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What's A Rede Anyway?
As researched by Shea Thomas

"Rede" is a Middle English term that means to give counsel, advise, interpret, or explain. In a more archaic sense it also means to give an account or tell a story. The etymology of the word includes the Old English "raedan" and the Old High German "ratan" which both mean to "advise."Footnote 1 It may also include the Sanskrit "radhnoti" which means "to archive or prepare."Footnote 2 In the dialect of at least one Gaelic place-name it stands for "road", as in Carrick-a-Rede (Rock in the Road). Similar words in modern usage include the English "read", the Dutch "advise" (raad) and the German "speech" (rede).

In both Pagan and secular circles, "rede" is most often interpreted according to the Middle English definition. That is, a rede is more often treated as advice or counsel, rather than a strict law or commandment. To offer just one example of many:

18th Century poet Robert BurnsFootnote 3

If there 's a hole in a' your coats,
I rede ye tent it;
A chiel 's amang ye takin' notes,
And, faith, he 'll prent it.

As it relates to Wicca, there are several potential reasons why "rede" may have been used (instead of a more absolute term); including the humility of its original authors, the situational nature of the Rede itself, the occult tendency to avoid revealed truths, and the related Pagan practice of honoring individual paths which would conflict with the idea of holding out an absolute truth beyond a specific tradition.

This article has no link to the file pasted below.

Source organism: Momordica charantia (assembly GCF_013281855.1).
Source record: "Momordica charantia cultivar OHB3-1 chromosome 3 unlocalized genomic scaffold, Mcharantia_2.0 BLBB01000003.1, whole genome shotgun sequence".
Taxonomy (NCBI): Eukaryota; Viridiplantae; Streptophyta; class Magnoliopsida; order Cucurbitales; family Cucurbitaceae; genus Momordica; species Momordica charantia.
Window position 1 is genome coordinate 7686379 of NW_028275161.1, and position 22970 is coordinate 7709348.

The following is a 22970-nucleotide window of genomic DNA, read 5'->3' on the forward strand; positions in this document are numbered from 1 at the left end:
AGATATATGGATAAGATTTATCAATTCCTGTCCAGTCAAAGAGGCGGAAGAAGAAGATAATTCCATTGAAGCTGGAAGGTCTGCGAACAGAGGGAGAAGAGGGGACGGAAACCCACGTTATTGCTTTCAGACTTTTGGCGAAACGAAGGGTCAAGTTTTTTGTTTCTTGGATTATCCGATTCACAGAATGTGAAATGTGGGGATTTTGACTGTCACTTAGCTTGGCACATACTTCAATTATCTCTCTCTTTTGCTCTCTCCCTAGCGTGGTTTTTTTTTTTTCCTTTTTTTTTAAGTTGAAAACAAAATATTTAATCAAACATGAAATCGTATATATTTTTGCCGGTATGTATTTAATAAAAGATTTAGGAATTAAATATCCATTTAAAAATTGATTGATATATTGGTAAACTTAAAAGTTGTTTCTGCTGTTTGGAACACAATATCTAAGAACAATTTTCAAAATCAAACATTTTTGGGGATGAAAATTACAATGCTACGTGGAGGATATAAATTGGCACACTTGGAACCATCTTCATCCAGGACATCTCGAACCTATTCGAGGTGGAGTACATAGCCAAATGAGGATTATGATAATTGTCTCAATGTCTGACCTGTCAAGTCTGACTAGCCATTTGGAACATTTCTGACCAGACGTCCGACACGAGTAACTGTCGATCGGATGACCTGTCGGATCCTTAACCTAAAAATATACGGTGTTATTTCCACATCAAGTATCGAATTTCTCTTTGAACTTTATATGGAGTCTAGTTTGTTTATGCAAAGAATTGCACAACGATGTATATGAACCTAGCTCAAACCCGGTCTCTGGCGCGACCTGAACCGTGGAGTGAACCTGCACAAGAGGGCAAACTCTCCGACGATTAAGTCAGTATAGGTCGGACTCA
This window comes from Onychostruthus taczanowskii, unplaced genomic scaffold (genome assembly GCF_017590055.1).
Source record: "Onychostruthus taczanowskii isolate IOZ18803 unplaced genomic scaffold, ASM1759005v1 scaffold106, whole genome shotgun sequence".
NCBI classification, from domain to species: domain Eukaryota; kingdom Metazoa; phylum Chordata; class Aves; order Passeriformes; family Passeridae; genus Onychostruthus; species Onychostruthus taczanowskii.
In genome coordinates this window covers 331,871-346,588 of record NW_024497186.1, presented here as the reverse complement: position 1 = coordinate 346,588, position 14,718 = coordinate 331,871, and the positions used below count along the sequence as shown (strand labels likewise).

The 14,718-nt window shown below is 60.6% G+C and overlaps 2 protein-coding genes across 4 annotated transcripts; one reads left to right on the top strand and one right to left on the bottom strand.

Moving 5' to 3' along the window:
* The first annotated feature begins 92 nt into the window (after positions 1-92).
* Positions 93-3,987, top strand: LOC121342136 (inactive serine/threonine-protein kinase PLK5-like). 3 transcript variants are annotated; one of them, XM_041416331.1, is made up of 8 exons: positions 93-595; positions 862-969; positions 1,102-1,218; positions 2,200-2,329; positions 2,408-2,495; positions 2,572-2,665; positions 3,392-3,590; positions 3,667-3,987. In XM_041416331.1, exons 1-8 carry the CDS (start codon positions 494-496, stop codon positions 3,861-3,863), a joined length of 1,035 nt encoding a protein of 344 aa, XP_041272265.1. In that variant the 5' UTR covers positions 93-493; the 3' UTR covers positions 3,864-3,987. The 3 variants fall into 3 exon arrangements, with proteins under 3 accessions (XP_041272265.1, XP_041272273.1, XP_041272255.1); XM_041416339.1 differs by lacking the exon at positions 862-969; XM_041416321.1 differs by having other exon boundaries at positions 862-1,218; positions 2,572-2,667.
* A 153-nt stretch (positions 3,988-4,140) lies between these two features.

At the same time, it remains unclear who first used the term in Pagan circles. The original Rede-poem presents the Rede as a pre-existing phrase, yet none of the Rede-concepts appearing prior to the poem use this exact kind of nomenclature. Indeed, its entirely possible that while the Rede-poem was articulating an old idea, it was at the same time giving it a new name - forever adding the term "rede" to the Pagan lexicon.


Footnotes:

  1. Webster's Ninth New Collegiate Dictionary (Merriam-Webster 1987).
  2. Sanskrit Dictionary
  3. Robert Burns (1759-1796), On Captain Grose's Peregrinations through Scotland.